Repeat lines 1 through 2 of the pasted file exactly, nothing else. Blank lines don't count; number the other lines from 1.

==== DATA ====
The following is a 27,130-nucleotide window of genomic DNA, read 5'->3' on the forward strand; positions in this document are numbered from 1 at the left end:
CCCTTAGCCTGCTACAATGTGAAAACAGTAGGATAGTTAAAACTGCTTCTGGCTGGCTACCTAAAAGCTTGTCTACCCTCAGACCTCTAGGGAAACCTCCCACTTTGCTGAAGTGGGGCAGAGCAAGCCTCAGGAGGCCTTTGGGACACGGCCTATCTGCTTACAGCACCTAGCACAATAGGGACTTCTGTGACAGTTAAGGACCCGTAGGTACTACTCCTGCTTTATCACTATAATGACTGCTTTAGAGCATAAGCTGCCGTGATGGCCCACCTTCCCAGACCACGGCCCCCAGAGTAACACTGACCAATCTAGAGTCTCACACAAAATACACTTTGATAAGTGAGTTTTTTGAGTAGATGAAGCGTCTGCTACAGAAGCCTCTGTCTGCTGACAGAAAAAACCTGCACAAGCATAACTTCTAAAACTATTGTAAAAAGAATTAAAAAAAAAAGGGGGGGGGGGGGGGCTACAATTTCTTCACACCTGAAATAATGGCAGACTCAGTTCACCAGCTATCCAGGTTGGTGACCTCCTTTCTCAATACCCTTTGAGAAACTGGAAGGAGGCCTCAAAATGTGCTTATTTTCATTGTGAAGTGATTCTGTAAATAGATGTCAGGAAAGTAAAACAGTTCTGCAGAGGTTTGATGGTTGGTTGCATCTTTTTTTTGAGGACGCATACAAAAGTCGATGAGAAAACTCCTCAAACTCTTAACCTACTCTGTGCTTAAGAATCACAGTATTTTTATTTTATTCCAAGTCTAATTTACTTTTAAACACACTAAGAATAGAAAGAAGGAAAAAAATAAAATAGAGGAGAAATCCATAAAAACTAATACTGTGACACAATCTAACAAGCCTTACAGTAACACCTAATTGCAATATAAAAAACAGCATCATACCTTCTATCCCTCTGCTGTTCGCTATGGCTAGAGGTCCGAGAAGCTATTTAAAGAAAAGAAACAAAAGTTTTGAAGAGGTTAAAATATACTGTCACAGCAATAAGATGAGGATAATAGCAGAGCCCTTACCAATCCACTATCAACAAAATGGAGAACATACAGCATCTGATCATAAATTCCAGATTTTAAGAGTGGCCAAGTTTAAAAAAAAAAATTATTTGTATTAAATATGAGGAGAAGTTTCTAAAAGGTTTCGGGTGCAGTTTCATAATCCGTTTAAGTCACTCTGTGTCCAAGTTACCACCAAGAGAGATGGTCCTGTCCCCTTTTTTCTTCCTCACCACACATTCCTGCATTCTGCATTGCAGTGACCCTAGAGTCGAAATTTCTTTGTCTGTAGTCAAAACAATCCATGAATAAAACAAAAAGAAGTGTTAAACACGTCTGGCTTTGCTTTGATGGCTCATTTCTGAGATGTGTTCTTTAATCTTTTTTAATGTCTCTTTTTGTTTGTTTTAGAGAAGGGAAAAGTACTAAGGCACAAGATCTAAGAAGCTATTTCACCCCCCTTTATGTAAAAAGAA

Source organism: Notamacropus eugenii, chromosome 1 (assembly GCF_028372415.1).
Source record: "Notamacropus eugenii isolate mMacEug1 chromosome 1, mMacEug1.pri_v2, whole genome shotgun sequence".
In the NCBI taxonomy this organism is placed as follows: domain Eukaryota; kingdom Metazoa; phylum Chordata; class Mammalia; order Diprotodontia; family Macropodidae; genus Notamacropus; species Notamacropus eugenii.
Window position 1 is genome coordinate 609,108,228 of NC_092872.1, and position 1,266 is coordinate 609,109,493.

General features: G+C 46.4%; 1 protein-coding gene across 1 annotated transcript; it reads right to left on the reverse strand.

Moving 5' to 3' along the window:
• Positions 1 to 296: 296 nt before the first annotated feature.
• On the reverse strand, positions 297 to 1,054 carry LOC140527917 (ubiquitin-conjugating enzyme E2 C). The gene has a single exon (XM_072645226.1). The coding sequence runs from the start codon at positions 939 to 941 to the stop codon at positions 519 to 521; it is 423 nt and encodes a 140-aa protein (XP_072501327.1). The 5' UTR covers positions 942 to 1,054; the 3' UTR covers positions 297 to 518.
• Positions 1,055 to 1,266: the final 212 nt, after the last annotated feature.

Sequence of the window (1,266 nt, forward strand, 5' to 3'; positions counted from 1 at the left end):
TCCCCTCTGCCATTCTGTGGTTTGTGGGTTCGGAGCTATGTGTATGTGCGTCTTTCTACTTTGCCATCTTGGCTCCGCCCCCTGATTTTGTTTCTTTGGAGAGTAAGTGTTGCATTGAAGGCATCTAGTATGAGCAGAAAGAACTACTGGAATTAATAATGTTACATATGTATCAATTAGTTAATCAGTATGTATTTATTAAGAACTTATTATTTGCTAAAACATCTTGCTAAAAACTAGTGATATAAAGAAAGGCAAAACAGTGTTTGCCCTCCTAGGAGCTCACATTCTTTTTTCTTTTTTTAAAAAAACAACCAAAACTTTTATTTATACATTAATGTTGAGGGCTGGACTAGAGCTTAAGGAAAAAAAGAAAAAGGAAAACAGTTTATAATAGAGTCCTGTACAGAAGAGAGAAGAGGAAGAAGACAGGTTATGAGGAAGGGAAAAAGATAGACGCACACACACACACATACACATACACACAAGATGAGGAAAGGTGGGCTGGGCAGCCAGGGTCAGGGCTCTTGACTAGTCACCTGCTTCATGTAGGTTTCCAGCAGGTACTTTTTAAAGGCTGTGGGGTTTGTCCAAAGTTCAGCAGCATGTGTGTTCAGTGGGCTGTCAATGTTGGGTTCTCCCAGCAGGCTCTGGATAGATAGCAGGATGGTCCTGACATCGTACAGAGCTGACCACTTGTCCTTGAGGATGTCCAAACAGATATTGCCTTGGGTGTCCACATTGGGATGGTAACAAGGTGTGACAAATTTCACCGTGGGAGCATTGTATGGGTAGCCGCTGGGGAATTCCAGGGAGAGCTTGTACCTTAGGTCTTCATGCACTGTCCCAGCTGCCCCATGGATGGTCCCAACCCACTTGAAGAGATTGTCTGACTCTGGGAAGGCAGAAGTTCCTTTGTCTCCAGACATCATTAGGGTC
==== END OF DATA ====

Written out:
The following is a 27,130-nucleotide window of genomic DNA, read 5'->3' on the forward strand; positions in this document are numbered from 1 at the left end:
CCCTTAGCCTGCTACAATGTGAAAACAGTAGGATAGTTAAAACTGCTTCTGGCTGGCTACCTAAAAGCTTGTCTACCCTCAGACCTCTAGGGAAACCTCCCACTTTGCTGAAGTGGGGCAGAGCAAGCCTCAGGAGGCCTTTGGGACACGGCCTATCTGCTTACAGCACCTAGCACAATAGGGACTTCTGTGACAGTTAAGGACCCGTAGGTACTACTCCTGCTTTATCACTATAATGACTGCTTTAGAGCATAAGCTGCCGTGATGGCCCACCTTCCCAGACCACGGCCCCCAGAGTAACACTGACCAATCTAGAGTCTCACACAAAATACACTTTGATAAGTGAGTTTTTTGAGTAGATGAAGCGTCTGCTACAGAAGCCTCTGTCTGCTGACAGAAAAAACCTGCACAAGCATAACTTCTAAAACTATTGTAAAAAGAATTAAAAAAAAAAGGGGGGGGGGGGGGGCTACAATTTCTTCACACCTGAAATAATGGCAGACTCAGTTCACCAGCTATCCAGGTTGGTGACCTCCTTTCTCAATACCCTTTGAGAAACTGGAAGGAGGCCTCAAAATGTGCTTATTTTCATTGTGAAGTGATTCTGTAAATAGATGTCAGGAAAGTAAAACAGTTCTGCAGAGGTTTGATGGTTGGTTGCATCTTTTTTTTGAGGACGCATACAAAAGTCGATGAGAAAACTCCTCAAACTCTTAACCTACTCTGTGCTTAAGAATCACAGTATTTTTATTTTATTCCAAGTCTAATTTACTTTTAAACACACTAAGAATAGAAAGAAGGAAAAAAATAAAATAGAGGAGAAATCCATAAAAACTAATACTGTGACACAATCTAACAAGCCTTACAGTAACACCTAATTGCAATATAAAAAACAGCATCATACCTTCTATCCCTCTGCTGTTCGCTATGGCTAGAGGTCCGAGAAGCTATTTAAAGAAAAGAAACAAAAGTTTTGAAGAGGTTAAAATATACTGTCACAGCAATAAGATGAGGATAATAGCAGAGCCCTTACCAATCCACTATCAACAAAATGGAGAACATACAGCATCTGATCATAAATTCCAGATTTTAAGAGTGGCCAAGTTTAAAAAAAAAAATTATTTGTATTAAATATGAGGAGAAGTTTCTAAAAGGTTTCGGGTGCAGTTTCATAATCCGTTTAAGTCACTCTGTGTCCAAGTTACCACCAAGAGAGATGGTCCTGTCCCCTTTTTTCTTCCTCACCACACATTCCTGCATTCTGCATTGCAGTGACCCTAGAGTCGAAATTTCTTTGTCTGTAGTCAAAACAATCCATGAATAAAACAAAAAGAAGTGTTAAACACGTCTGGCTTTGCTTTGATGGCTCATTTCTGAGATGTGTTCTTTAATCTTTTTTAATGTCTCTTTTTGTTTGTTTTAGAGAAGGGAAAAGTACTAAGGCACAAGATCTAAGAAGCTATTTCACCCCCCTTTATGTAAAAAGAA